Recently, I was part of an educational tour to Israel for Pacific Northwest Progressive Leaders, sponsored by the American Israel Education Foundation (AIEF) affiliated with the American Israel Public Affairs Committee (AIPAC). The trip helped me gain an in-depth understanding of modern Israel and the U.S.-Israel relationship and gain much deeper understanding of Israeli politics, society and culture. This was a very important time to visit as the United States and Israel confront growing uncertainty in the region and seek ways to advance the peace process. Through on-site visits, I had the opportunity to learn about innovative Israeli approaches to international and domestic issues. We also toured religious sites in Jerusalem, and the Sea of Galilee, and participated in strategic surveys of Jerusalem and the Israeli borders with Lebanon, Syria and Gaza.

This intensive educational tour helped explore critical policy and security issues affecting both Israel and the United States. The program included discussions with current and former Israeli government officials, Palestinian Authority representatives and leading academics and journalists. The trip helped me understand the geo-political issues of Syria, Lebanon, Hezbollah, Hamas, the role of U.S. and recent actions by President Trump to pull out of Syria, writes Ajay Jain Bhutoria.

Traveling to Israel changed me. In the span of eight days, I toured holy sites in Jerusalem and the Sea of Galilee, took part in Hanukah festivities, and spoke to government leaders.

This intensive educational tour helped explore critical policy and security issues affecting both Israel and the United States. The program included discussions with current and former Israeli government officials, Palestinian Authority representatives and leading academics and journalists.

We held discussions with young entrepreneurs, cybersecurity leaders, cannabis innovators, president of Boeing Israel, Israeli-Arab minority kids going to school together to build a new future.

Most people reading this article are already aware of the major issues surrounding Israel, most notably the Israeli-Palestinian conflict. In no way do I condone the use of violence to resolve a dispute, especially one that has caused so much anger, controversy, and pain around the globe. I believe that the majority of people living in this area—the people who are in no way representative for actions carried out by ruling parties or by their ancestors—are united in their desire for one thing. Peace.

While in Israel, I met leaders on both side of the conflict in order to gain a more balanced and nuanced view of the challenges and dangers that both groups face. Besides learning more about the nature of the Israeli-Palestinian conflict, I also realized that Israel is not the dangerous place that many of my friends and acquaintances imagine it to be. The issues that Israel deals with are, in many ways, like those faced by other modern-day nations such as the United States. Among these issues are racism, social problems, and security. In terms of day-to-day safety, Israel is as safe as most U.S. cities, albeit with occasional exceptions.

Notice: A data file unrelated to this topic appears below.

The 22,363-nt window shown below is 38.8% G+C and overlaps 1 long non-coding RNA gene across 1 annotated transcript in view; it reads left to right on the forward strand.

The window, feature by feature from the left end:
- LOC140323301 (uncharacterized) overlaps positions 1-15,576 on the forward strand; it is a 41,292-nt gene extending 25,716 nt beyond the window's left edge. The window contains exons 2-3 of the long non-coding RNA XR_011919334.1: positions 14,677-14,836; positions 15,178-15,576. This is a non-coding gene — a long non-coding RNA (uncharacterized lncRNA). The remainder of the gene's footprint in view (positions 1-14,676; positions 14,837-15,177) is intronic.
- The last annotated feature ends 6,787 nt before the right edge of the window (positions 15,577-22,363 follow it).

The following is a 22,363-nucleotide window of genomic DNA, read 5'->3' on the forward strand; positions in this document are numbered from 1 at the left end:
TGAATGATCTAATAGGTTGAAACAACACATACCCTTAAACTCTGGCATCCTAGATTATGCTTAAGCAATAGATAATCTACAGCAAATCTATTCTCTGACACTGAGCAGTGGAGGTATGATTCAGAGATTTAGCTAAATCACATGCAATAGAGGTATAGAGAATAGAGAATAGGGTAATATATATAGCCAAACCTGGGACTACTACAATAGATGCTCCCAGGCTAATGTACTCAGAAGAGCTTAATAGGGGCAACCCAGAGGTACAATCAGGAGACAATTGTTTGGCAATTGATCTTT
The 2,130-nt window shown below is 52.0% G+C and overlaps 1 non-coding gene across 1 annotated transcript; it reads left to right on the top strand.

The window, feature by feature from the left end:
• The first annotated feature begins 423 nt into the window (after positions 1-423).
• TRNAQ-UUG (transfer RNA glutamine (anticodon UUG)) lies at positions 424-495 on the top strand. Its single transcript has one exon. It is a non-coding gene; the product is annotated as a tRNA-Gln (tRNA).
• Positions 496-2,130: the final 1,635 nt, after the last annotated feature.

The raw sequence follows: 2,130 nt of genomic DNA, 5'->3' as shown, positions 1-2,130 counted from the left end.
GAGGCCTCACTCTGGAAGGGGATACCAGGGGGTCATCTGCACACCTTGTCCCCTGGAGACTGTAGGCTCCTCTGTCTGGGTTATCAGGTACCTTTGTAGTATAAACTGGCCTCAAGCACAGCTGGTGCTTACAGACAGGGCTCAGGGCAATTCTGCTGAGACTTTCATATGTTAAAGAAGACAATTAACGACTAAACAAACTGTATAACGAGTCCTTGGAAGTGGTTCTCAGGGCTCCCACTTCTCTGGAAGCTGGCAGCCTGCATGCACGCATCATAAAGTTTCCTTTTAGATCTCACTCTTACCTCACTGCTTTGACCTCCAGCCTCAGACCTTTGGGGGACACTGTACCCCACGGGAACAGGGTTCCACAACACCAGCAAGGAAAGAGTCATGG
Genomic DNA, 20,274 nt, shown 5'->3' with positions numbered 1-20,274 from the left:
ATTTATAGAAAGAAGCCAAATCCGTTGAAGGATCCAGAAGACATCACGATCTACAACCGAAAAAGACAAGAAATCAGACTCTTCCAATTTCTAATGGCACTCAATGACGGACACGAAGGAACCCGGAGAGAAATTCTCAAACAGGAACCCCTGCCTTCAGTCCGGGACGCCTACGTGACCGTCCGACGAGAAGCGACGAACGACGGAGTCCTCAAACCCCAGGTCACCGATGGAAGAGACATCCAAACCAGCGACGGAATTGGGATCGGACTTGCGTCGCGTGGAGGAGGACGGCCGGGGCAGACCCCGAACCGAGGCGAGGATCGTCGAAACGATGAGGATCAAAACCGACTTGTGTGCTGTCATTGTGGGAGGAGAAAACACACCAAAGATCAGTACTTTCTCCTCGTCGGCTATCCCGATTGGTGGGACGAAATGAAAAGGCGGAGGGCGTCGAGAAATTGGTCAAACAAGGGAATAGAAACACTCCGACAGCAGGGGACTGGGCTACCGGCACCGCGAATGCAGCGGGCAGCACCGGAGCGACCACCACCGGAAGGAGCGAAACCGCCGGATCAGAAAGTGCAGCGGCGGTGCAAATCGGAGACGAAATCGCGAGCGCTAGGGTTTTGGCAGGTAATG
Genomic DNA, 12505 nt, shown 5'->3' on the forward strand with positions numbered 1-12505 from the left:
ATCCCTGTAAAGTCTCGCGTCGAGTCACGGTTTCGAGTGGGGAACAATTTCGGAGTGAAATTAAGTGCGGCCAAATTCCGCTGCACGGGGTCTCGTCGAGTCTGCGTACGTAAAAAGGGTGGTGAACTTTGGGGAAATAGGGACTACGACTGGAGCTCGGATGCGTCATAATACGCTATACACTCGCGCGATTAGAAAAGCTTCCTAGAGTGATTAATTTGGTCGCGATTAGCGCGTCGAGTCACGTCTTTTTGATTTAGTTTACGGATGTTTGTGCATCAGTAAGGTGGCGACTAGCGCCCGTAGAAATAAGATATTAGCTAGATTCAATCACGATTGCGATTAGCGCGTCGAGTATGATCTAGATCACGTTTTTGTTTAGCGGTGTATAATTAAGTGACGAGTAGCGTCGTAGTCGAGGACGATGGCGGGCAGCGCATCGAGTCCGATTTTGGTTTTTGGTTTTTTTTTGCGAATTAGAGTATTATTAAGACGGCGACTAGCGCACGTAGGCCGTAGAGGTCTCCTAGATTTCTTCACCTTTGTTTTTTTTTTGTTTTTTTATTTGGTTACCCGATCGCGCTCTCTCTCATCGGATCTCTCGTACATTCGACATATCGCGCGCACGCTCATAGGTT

My first destination was Jerusalem, where I spent time Walking through a city that is considered holy to three of the world’s largest religions is nothing short of a humbling and awe-inspiring experience.  While in Jerusalem, I had the chance to visit sites that were revered by Judaism (King David’s Tomb, the Western Wall, the remains of the ancient temple), Islam (the site of Muhammad’s ascension to heaven, the Dome of the Rock, the Al Aqsa Mosque, and the Buraq Wall—the Islamic name for the Western Wall), and Christianity (the road which Christ walked to his crucifixion, the site of the Last Supper, the Church of the Holy Sepulchre).

While in Jerusalem, I spoke with members of the Knesset (the Israeli parliament) on a variety of topics including U.S.-Israel relationships, domestic issues of Israel, peace process, health insurance, economic, social and justice, equality, and immigration.

In particular, Brig. Gen. (Res) former Chief of Counter-terrorism Nitzan Nuriel gave a very insightful overview of the interests and roles of Israel, other Middle-Eastern and Western nations, as well as ongoing conflicts among these countries. He also spoke about options of one-state, two-state and three-state solution involving Gaza, Israel, and Palestine.

Ten kilometers North, in the Palestinian city of Ramallah, I met with Dr. Saeb Erekat, a Palestinian diplomat who negotiated the Oslo Accords with Israel (which created the self-governing Palestinian Authority) in the 1990s. The mood in Palestine was pessimistic after the actions taken by Trump Administration to move U.S. Embassy to Jerusalem. He discussed his support for a two-state solution, which he said will ensure freedom for the Palestinian people to build their own future, while also allowing Israel to flourish.